Seat-Mate-Gate? More Silly Sniping at 'Aloof...Wooden' Mitt Romney
Apparently it is politically significant, if not scandalous, that GOP candidate Mitt Romney wanted a little in-flight downtime without his attention being taken hostage by a seatmate haranguing him on health care. A Sunday evening post on the New York Times' 'Caucus' blog by Emmarie Huetteman found out-of-touch Romney's behavior troubling: " An Aloof Romney in a Plane Encounter.'
The Times has made a minor speciality of snippy, pointless little stories picking at Romney's regular-guy image, mostly from reporter Ashley Parker, including jalapeno-gate back in September.
Mitt Romney was polite as he took his seat in coach next to Carolyn McClanahan of Jacksonville, Fla., on a recent Delta flight to Boston. He thanked her when she said she appreciated his efforts to reform health care as the governor of Massachusetts and even posed for a photo with her.
As a physician who heads a financial planning company and prides herself on having read every page of President Obama's health care reform bill, Ms. McClanahan, 47, recognized that it's not every day you're seated next to a presidential candidate on a two-hour flight. According to Ms. McClanahan, about an hour into the flight - which Mr. Romney mostly spent reading USA Today and using an iPad while wearing headphones - she told him her idea for improving the American health care system: slashing overhead costs by switching to an electronic billing system.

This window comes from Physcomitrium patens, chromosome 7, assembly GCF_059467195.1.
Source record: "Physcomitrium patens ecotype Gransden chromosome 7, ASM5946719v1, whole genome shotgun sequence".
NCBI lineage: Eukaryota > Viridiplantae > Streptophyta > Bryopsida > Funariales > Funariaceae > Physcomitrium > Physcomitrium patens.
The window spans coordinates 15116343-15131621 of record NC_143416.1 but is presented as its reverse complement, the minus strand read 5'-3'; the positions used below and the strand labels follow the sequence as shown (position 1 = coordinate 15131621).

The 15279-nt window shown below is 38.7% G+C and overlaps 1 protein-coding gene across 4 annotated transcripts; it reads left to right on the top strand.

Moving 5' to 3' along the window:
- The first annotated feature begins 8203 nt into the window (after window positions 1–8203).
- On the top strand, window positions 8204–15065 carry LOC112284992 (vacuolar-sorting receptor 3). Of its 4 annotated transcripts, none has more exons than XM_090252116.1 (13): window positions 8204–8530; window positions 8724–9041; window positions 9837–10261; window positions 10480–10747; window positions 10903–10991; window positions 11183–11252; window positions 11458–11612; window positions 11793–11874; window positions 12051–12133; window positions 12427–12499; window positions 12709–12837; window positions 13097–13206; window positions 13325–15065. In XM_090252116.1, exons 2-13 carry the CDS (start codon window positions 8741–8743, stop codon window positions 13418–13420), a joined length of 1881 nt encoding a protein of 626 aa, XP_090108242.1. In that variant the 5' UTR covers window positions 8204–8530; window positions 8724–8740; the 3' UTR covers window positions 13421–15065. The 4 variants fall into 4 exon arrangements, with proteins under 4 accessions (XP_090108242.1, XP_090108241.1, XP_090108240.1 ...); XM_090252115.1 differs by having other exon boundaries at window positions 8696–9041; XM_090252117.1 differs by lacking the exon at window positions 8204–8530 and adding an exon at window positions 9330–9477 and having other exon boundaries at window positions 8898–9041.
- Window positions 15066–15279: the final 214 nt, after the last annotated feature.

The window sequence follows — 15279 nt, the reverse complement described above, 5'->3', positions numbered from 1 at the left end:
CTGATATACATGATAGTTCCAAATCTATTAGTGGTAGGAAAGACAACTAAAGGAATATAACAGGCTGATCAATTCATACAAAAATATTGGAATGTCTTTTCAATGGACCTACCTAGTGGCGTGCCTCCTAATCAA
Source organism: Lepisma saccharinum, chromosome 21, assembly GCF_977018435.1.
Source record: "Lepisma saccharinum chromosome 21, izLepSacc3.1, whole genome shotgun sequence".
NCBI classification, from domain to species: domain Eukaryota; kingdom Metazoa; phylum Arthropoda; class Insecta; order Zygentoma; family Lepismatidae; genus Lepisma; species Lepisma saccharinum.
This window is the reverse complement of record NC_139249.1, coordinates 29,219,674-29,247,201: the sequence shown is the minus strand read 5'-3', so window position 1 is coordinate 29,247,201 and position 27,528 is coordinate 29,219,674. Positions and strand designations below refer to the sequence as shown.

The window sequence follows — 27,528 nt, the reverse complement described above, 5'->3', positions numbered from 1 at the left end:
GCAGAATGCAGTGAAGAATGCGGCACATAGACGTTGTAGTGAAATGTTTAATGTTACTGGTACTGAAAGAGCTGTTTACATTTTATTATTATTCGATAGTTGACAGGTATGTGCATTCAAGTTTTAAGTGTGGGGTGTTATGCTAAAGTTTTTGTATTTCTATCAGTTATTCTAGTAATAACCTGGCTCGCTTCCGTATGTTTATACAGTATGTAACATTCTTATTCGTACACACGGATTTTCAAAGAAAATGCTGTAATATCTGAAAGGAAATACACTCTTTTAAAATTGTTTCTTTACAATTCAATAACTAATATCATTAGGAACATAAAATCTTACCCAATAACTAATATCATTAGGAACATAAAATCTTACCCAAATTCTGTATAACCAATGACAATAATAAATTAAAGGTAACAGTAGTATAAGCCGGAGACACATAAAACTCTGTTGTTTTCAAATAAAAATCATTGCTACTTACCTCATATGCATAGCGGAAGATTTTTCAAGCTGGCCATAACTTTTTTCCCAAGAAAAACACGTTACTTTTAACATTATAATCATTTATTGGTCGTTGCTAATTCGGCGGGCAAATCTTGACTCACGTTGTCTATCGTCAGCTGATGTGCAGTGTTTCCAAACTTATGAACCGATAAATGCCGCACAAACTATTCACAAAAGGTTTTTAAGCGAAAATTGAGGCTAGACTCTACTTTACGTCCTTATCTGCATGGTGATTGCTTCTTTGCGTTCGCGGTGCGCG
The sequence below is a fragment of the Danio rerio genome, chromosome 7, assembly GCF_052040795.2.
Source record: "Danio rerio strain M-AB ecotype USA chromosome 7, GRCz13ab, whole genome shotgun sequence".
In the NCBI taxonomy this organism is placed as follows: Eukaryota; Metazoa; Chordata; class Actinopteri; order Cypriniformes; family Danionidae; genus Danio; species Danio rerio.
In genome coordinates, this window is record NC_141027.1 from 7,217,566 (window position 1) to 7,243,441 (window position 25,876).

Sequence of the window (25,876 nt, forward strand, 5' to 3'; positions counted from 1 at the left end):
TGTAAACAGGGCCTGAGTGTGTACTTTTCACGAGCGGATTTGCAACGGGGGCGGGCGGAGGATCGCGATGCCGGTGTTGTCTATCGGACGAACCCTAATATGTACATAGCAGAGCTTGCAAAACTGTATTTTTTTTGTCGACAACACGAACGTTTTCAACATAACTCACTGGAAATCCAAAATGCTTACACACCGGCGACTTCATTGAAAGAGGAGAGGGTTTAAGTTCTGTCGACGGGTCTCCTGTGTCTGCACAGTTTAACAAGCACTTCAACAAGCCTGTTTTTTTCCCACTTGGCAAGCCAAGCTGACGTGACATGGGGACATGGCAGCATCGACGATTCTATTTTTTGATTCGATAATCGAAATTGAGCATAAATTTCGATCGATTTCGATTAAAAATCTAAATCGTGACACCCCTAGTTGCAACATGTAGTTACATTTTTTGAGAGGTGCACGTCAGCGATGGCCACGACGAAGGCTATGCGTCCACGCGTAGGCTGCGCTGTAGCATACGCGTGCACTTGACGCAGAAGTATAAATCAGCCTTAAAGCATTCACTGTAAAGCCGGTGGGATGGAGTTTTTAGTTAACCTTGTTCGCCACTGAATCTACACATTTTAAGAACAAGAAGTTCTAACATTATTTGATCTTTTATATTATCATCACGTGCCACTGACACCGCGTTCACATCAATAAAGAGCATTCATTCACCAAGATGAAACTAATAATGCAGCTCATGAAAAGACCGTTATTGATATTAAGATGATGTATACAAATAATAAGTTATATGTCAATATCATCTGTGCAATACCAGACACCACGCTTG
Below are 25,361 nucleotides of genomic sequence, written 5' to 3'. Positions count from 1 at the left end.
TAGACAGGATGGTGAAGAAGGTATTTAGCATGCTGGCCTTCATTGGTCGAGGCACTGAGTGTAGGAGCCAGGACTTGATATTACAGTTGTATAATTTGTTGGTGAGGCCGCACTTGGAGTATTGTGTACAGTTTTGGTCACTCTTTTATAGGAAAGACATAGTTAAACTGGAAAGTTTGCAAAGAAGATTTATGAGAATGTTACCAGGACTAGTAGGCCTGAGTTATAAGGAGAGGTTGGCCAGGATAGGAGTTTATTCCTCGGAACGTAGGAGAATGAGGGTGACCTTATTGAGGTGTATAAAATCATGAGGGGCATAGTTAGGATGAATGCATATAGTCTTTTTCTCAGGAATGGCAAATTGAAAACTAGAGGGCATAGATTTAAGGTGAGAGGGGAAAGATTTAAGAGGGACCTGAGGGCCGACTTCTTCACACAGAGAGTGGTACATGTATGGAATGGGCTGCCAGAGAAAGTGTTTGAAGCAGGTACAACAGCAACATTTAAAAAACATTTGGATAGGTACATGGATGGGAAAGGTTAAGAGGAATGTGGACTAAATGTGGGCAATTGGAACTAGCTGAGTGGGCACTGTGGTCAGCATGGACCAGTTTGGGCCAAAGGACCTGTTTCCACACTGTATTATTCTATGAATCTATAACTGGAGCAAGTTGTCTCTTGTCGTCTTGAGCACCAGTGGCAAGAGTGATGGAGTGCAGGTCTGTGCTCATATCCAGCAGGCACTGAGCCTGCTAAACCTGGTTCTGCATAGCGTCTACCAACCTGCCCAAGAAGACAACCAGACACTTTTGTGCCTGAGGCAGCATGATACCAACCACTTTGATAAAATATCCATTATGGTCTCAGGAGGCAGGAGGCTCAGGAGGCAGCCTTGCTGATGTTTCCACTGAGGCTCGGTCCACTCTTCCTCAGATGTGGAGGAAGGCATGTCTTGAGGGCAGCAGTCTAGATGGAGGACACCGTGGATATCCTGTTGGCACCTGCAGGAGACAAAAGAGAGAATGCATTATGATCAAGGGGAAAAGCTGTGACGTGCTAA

'He looked at me blankly and said, 'I understand,' then put his iPad headphones in and kept reading,' she said.
While Ms. McClanahan said Mr. Romney was probably exhausted, she was disappointed he showed so little interest. Even another passenger's request for a restaurant recommendation in Boston elicited little from Mr. Romney, she said. 'I can't give you any,' he said, according to Ms. McClanahan. 'You'll have to ask someone else.'
'I feel he's out of touch or doesn't want to be in touch or that he's afraid to be in touch,' she said. 'He's just like people describe him: just very wooden.'
Huetteman tried to flesh out this flimsy anecdote by taking a wide view.
In some ways, Ms. McClanahan's experience with Mr. Romney offers just a glimpse of a widening gulf between Americans and politicians, evident in Congress's plunging approval numbers. A recent New York Times/CBS News poll found that 84 percent disapprove of Congress.
Ms. McClanahan said that if Mr. Romney wants to improve his image with voters, he's going to have to do more than just fly coach.
'I think that one of the problems right now is that politicians aren't in touch,' she said. 'They're trying to act like they're in touch. You need to be a little more sincere about it.'